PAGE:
Workshops for Jewish Educators
Building from the success of our signature professional development program, the Institute for Educators, JWA now brings face-to-face teacher training on the road. In an effort to meet the needs of more educators in diverse communities, JWA will be holding workshops in several different cities during the 2013–2014 school year. Workshop programs will be tailored to the needs of educators in those communities. If you are interested in hosting a workshop in your city or region, contact Paula Sinclair, Director of Programs and Partnerships.
New York Workshop, 2013
Hosted by the Center for Jewish History, our New York workshop was held in late June in Manhattan. A diverse group of educators spent two days with JWA staff members and other experts to explore the rich history of Jews in the Civil Rights and Labor Movements using Living the Legacy, JWA’s social justice curriculum. The New York workshop was open to educators in the greater New York area working in formal and informal Jewish settings. It focused on material written for students in grades 8-12.
Bay Area Workshop, 2013
Hosted by the Jewish Community High School of the Bay, our Bay Area workshop was held in early August in San Francisco. Educators spent two days learning with JWA staff members and other exports to explore the history of Jews and social justice in the Bay Area, as well as the rich history of Jews in the Civil Rights and Labor Movements using Living the Legacy, JWA’s social justice curriculum. Our materials are designed with grades 8-12 in mind, but we always welcome educators who are interested in adapting the material for other age groups.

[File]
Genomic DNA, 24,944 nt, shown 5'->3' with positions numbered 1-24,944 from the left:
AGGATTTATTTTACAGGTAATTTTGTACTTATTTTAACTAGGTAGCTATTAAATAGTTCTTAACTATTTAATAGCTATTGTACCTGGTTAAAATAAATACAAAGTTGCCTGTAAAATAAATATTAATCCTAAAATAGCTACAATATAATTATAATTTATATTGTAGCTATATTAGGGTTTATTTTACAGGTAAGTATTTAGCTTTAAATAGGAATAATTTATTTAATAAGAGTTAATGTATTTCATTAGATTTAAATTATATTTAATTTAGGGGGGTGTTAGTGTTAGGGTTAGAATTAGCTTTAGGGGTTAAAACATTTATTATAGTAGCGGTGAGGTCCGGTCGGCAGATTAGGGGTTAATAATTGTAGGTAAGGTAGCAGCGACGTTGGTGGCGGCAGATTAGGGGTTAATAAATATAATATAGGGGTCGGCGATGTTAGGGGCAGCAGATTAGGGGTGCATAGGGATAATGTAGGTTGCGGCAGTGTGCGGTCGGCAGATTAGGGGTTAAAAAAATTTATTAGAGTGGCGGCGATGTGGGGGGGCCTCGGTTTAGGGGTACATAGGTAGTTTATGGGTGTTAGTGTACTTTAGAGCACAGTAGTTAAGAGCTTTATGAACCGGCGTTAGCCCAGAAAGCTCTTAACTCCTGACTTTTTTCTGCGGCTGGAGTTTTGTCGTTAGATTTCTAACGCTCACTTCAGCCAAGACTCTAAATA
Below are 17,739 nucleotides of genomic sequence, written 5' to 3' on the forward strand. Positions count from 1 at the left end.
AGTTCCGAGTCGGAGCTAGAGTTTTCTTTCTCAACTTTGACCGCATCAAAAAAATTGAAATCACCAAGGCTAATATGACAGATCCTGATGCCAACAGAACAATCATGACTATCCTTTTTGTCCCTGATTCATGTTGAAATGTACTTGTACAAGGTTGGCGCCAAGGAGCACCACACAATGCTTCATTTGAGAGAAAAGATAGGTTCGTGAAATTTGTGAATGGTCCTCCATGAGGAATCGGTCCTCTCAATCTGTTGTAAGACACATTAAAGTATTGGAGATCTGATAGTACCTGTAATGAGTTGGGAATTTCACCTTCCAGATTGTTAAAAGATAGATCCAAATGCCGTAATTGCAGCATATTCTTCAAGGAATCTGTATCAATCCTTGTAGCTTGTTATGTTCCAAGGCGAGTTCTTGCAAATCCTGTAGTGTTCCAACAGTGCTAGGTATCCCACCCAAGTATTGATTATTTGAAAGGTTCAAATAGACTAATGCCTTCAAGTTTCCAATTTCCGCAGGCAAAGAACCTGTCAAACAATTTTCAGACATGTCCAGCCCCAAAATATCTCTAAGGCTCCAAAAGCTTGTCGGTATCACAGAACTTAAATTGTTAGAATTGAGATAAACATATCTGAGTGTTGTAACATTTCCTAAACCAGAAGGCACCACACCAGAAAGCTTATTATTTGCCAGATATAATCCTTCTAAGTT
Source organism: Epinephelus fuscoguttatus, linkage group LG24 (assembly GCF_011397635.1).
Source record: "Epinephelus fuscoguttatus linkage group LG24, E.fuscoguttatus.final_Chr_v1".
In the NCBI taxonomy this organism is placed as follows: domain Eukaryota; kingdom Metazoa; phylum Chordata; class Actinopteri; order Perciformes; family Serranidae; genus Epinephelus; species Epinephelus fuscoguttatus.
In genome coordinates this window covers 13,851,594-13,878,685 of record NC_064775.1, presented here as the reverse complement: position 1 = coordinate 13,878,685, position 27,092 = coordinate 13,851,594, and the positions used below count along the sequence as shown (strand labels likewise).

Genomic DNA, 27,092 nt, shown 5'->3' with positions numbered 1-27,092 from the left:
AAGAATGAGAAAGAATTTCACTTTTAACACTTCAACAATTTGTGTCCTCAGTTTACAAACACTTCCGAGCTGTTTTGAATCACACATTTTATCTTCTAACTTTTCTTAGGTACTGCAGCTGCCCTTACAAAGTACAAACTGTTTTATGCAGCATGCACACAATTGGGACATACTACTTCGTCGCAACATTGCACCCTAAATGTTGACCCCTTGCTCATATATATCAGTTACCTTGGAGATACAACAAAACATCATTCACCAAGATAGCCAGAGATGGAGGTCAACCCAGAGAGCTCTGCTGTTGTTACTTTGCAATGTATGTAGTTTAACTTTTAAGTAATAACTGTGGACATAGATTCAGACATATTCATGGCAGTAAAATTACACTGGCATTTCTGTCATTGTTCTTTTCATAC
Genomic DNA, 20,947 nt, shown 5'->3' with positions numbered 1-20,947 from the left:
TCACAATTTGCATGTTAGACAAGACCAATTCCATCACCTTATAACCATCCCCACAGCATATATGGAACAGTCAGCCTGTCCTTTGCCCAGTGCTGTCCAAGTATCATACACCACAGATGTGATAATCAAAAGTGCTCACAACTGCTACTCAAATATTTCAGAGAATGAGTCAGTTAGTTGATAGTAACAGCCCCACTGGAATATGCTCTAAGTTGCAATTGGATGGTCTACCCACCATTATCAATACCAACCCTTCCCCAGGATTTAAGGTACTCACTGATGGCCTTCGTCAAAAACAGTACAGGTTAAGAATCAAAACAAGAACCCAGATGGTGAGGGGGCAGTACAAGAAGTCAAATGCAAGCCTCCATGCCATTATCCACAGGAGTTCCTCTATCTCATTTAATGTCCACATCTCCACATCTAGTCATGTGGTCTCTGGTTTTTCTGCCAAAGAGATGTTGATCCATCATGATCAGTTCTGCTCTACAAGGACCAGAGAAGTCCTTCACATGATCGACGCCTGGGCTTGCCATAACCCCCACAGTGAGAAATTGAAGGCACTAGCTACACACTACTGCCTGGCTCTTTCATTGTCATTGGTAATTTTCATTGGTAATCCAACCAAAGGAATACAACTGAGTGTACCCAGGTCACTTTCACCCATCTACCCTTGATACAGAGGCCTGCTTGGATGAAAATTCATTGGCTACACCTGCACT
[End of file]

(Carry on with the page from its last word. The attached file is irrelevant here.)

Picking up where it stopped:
Here is what past participants have said...
“It was like walking into a room filled high with treasure. I learned how to find a wealth of relevant teaching material readily accessible and easily adapted. Even better, I shared ideas with an amazing group of educators.”
“I ’charged my batteries’ this week—I am full of new ideas for my classroom, my school, and my community—not only about Jews and the Civil Rights Movement, but about Jewish women and our place in every discussion.”
“Imagine spending a week with a group of extraordinary educators. Imagine learning about Jewish women who stood for justice during the civil rights movement of the ’60s. Imagine an incredible curriculum available online—free!—that is a fountain of information, lesson plans, pictures, and more. Imagine the number of courses and special programs that will enrich our community from the conference. That’s what my week was like—an honor, a privilege and a gift.”
“I had heard about the Jewish Women’s Archive for many years and seen their materials but was completely unaware of the depth and breadth of their materials and how creatively they were contextualized for the classroom.”